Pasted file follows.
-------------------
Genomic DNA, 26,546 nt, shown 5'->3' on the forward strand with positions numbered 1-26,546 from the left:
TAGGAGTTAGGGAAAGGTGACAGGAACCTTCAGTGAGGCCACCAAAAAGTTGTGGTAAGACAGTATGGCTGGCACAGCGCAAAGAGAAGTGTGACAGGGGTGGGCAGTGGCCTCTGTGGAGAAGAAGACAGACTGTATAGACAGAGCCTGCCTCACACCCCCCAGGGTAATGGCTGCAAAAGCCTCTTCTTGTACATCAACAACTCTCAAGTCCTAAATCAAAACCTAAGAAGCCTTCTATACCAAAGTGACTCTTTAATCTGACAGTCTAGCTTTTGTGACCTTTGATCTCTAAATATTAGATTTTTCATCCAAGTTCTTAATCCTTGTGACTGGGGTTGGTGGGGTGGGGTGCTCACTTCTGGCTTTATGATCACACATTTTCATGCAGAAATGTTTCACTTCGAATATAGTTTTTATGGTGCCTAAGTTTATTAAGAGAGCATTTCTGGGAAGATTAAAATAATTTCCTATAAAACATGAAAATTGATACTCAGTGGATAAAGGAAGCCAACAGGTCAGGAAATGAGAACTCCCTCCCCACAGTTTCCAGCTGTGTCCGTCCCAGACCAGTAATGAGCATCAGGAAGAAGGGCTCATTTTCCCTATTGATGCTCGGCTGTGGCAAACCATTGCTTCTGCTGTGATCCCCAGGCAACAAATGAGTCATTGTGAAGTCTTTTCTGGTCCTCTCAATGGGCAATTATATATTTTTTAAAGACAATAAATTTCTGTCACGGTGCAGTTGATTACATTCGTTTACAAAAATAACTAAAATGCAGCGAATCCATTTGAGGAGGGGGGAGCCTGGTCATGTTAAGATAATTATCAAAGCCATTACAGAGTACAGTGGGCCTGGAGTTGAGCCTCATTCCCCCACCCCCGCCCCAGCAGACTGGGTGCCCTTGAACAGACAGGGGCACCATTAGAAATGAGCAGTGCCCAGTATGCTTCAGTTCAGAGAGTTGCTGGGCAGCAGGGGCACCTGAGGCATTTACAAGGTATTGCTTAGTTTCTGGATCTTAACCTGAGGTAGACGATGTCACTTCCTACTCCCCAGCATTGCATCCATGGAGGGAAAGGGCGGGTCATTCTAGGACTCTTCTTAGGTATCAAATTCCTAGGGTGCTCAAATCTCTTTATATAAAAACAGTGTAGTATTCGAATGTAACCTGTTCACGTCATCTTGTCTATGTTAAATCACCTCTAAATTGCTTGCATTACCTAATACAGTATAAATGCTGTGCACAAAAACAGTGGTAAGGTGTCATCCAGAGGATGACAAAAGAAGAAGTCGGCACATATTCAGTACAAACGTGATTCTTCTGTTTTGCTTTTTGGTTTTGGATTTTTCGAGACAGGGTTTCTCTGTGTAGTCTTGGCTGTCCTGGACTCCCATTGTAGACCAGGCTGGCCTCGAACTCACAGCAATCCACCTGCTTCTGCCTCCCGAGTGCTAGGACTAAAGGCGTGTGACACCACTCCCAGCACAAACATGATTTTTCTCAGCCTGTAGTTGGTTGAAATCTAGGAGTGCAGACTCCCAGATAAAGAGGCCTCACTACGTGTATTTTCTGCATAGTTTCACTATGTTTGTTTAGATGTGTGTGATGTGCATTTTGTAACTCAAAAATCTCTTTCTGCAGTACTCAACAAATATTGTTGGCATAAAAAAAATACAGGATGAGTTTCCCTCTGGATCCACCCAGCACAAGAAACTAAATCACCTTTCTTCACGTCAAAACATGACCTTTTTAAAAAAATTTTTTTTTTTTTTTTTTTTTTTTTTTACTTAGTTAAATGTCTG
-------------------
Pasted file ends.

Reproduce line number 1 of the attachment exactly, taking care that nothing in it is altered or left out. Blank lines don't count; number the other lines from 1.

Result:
Genomic DNA, 26,546 nt, shown 5'->3' on the forward strand with positions numbered 1-26,546 from the left: